In the end, Boonstra punts his question into the Holy of Holies, where presumably Jesus stands above the fray while dealing with the “underlying issues” of sin. Quoting Jesus’ statement before Pilate, “My kingdom is not of this world” (John 18:36), Boonstra mistakenly opts for a dualism that is foreign to John’s theology of incarnation. Furthermore, consistent with his earlier Adventist Review article, Boonstra adheres to a ‘hermeneutic of signs’ that interprets world events as nothing more than painted-on warnings pointing to the end of time. However, Johannine scholars agree that the “signs” (semeia) of Jesus function not as signs, but as symbols. They consist of everyday images and actions that render God present and, unlike signs, participate in the reality to which they point (so Dorothy Lee, John Painter, Sandra Schneiders and Paul Tillich). In other words, it is not enough to simply point to the future, we must participate in it. A ‘theology of symbols’ views world events (and our response to them) as opportunities to realize the transcendent and future realities of God’s kingdom, here and now.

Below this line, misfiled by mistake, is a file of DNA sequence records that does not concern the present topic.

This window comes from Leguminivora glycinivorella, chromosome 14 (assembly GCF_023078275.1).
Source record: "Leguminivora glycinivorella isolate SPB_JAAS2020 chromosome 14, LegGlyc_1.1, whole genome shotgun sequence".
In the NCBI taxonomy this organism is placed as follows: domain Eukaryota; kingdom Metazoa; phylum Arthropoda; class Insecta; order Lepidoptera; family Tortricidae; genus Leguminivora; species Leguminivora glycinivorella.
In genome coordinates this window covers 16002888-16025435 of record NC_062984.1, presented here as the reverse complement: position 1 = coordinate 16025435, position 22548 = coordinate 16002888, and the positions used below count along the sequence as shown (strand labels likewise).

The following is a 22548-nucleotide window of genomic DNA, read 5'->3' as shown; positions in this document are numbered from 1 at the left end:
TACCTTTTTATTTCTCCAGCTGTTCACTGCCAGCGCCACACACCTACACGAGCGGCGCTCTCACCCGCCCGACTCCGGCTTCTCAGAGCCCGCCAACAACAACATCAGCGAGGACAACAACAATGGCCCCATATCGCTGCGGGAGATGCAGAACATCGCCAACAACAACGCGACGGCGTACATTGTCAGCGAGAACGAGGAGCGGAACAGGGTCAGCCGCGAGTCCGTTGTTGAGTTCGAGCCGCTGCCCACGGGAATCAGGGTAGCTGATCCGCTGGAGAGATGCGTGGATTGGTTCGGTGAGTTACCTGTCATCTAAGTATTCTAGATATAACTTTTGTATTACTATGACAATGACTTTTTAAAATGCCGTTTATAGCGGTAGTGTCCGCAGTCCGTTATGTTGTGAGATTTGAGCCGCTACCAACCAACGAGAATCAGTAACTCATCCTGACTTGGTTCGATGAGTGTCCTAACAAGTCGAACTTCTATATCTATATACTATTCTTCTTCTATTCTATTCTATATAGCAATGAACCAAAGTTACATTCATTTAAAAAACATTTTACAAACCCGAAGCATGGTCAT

I wish Boonstra had stumbled across Walter Brueggemann’s article on “Justice: the earthly form of God's holiness." In the Ten Commandments, Brueggemann writes, “the first three commands on the holiness of God and the last six on justice for neighbor show that…holiness and justice always come together.” At the center of it all stands the Sabbath, “perhaps Israel’s most stunning counter-cultural notion of justice.” With its bold “refutation of Pharoah’s brick quotas” and its “sabbatic provision” for the poor and indebted, one could hardly say the concept of Sabbath holiness is not concerned with economic justice.